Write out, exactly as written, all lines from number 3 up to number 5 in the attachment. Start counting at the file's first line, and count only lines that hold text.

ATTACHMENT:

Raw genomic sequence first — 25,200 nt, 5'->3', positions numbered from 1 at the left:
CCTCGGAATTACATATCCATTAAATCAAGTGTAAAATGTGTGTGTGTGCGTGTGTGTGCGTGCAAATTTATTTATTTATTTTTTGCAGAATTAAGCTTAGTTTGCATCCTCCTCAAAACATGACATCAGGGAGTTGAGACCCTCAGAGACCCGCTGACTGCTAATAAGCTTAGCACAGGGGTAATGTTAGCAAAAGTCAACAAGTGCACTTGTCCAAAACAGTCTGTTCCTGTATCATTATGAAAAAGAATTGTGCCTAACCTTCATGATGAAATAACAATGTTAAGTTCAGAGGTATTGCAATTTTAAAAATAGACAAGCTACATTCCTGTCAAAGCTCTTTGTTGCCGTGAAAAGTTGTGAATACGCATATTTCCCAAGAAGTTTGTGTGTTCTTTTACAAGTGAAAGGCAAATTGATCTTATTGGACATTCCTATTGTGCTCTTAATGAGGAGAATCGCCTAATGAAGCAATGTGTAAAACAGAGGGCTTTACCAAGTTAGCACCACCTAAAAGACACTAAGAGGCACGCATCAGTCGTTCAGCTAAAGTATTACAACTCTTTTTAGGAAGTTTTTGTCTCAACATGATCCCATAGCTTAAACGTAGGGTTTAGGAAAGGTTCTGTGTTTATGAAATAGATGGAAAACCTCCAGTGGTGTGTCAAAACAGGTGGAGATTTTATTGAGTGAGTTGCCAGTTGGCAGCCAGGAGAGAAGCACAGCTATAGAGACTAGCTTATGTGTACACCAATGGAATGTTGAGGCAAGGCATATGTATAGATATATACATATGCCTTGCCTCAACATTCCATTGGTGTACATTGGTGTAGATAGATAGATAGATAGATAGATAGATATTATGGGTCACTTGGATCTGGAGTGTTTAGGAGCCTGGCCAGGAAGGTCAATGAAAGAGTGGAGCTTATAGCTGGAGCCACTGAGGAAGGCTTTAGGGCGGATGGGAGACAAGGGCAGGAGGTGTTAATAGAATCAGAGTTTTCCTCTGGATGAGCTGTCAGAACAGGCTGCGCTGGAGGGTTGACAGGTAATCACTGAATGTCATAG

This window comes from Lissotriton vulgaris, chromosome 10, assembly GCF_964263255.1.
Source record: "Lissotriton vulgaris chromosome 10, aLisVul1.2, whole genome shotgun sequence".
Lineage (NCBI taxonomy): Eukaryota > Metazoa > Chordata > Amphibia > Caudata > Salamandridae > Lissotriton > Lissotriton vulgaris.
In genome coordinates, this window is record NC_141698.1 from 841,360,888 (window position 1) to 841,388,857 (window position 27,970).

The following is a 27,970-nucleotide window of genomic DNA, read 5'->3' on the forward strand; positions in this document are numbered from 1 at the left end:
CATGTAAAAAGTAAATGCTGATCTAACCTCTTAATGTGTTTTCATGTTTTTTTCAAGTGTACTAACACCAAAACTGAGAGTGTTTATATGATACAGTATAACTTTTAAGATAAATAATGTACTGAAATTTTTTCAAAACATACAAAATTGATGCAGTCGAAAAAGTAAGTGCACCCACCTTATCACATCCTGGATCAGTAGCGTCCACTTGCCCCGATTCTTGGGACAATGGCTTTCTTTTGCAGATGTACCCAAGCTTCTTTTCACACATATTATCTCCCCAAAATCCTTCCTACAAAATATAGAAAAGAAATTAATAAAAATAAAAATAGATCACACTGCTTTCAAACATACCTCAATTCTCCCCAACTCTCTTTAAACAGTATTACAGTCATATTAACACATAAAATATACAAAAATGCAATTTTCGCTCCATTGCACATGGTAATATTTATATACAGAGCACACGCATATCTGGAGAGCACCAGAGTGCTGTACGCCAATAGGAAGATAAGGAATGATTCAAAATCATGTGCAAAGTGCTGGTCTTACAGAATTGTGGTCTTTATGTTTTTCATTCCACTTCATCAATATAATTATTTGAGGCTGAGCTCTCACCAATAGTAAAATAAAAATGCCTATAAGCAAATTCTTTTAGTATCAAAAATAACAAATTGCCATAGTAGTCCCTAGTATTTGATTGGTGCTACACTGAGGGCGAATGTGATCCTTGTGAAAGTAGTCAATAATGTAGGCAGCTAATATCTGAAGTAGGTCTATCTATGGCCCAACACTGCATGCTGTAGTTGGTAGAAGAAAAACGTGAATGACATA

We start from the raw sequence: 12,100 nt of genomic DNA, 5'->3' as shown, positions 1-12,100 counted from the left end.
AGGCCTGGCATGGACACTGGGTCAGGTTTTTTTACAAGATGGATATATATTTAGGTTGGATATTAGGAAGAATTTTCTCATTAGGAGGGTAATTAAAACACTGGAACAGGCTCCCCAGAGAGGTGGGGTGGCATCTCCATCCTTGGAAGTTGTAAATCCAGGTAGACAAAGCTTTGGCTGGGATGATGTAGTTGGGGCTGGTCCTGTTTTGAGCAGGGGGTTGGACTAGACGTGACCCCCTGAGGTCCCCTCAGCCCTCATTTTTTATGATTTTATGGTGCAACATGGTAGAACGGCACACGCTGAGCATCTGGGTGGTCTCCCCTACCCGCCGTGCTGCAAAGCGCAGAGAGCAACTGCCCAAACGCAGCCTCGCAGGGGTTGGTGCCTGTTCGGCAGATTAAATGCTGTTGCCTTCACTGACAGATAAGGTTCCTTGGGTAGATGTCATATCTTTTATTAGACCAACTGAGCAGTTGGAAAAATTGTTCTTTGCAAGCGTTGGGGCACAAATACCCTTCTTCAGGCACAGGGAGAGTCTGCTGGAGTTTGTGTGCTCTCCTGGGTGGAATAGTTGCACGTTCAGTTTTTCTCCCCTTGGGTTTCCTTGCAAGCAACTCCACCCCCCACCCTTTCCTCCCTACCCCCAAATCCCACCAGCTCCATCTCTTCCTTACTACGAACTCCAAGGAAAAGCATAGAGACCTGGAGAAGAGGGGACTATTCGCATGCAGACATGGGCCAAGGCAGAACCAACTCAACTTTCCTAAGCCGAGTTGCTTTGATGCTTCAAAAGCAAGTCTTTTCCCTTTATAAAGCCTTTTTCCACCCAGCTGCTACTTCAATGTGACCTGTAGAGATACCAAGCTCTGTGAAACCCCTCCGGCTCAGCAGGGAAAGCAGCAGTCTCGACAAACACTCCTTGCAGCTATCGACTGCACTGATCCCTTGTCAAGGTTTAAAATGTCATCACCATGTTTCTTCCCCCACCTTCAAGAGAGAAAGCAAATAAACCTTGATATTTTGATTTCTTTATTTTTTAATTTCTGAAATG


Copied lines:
This window comes from Lissotriton vulgaris, chromosome 10, assembly GCF_964263255.1.
Source record: "Lissotriton vulgaris chromosome 10, aLisVul1.2, whole genome shotgun sequence".
Lineage (NCBI taxonomy): Eukaryota > Metazoa > Chordata > Amphibia > Caudata > Salamandridae > Lissotriton > Lissotriton vulgaris.